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‘Clean Brexit’ sounds so simple, doesn’t it? Trouble is, it doesn’t exist

4 56 0
21.05.2019

No deal is back in vogue – to the extent that it ever fell out of fashion. As Theresa May nears the end, the chancellor Philip Hammond is warning of the risk of a “new prime minister abandoning the search for a deal, and shifting towards a damaging no-deal exit as a matter of policy”.

Richard Tice, chairman of the Brexit party, was banging the no-deal drum on the Today programme earlier this week, arguing that a “clean Brexit” (sounds appealing, doesn’t it?) would work out just fine because of the provisions of the World Trade Organization (WTO) treaty.

Should his party perform as well as expected in the European elections, expect calls for such an outcome to be redoubled. More and more Conservative MPs will jump on the bandwagon and argue that just getting out of the EU, even with no withdrawal deal, is the only way ahead.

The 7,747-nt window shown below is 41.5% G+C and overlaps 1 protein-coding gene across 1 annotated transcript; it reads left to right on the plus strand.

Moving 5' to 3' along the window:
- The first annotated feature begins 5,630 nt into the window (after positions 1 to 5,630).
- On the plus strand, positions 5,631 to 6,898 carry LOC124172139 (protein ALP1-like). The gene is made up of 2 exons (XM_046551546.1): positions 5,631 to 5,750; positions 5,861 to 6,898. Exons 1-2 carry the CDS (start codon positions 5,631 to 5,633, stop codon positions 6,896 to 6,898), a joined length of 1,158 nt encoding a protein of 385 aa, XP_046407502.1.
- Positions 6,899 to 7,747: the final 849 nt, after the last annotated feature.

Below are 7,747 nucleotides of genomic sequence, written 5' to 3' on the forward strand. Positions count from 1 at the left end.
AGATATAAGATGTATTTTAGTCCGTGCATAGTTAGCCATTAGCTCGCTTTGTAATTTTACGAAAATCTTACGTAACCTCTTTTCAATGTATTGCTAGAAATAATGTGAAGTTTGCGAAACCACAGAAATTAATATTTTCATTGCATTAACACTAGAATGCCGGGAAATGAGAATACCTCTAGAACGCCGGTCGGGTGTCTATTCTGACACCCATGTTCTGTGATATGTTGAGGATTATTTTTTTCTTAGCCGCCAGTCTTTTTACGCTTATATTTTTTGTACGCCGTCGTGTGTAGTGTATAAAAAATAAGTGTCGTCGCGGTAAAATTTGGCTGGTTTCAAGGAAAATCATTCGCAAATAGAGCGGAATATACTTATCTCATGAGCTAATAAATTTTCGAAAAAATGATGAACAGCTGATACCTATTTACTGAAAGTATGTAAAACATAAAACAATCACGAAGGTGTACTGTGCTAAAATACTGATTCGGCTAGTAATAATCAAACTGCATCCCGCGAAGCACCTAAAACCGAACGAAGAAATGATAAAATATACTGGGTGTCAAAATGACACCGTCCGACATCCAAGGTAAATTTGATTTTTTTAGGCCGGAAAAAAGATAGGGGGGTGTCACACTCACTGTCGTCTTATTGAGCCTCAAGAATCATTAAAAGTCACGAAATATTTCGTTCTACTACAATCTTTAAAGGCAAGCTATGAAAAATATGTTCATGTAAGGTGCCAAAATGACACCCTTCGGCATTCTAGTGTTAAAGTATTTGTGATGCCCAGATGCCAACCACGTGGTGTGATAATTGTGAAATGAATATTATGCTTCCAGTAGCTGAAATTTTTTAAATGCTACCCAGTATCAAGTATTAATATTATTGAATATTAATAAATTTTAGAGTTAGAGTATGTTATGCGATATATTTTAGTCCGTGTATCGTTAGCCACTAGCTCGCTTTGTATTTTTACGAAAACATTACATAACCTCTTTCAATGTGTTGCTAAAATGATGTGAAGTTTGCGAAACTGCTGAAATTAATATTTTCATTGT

This analysis is fatally flawed. It rests on assumptions – dubious, at best –that allow the impact of a so-called clean Brexit to be fundamentally misrepresented. Here’s why.

By definition, “no deal” means the UK leaves the EU without signing the article 50 withdrawal agreement (Theresa May’s deal). Unlike a business deal, it absolutely does not mean carrying on as before (as is generally the case when commercial negotiations fail). Rather, no deal means that many of those laws that govern our interaction with the EU will cease to apply to us. However well both we and the EU prepare contingency plans, this will mean significant problems when it comes to, among other things, travel and trade. Not a good look for any governing party (hence all the more curious that there are Tory MPs who think it should be government policy).

Then there is the “no trade deal” scenario. This is different from no deal as it may come about if the UK signs up to the withdrawal agreement but then fails to strike a trade deal with the EU governing future arrangements.

The reason the two kinds of no-deal outcome are often confused is that the withdrawal agreement contains the........

© The Guardian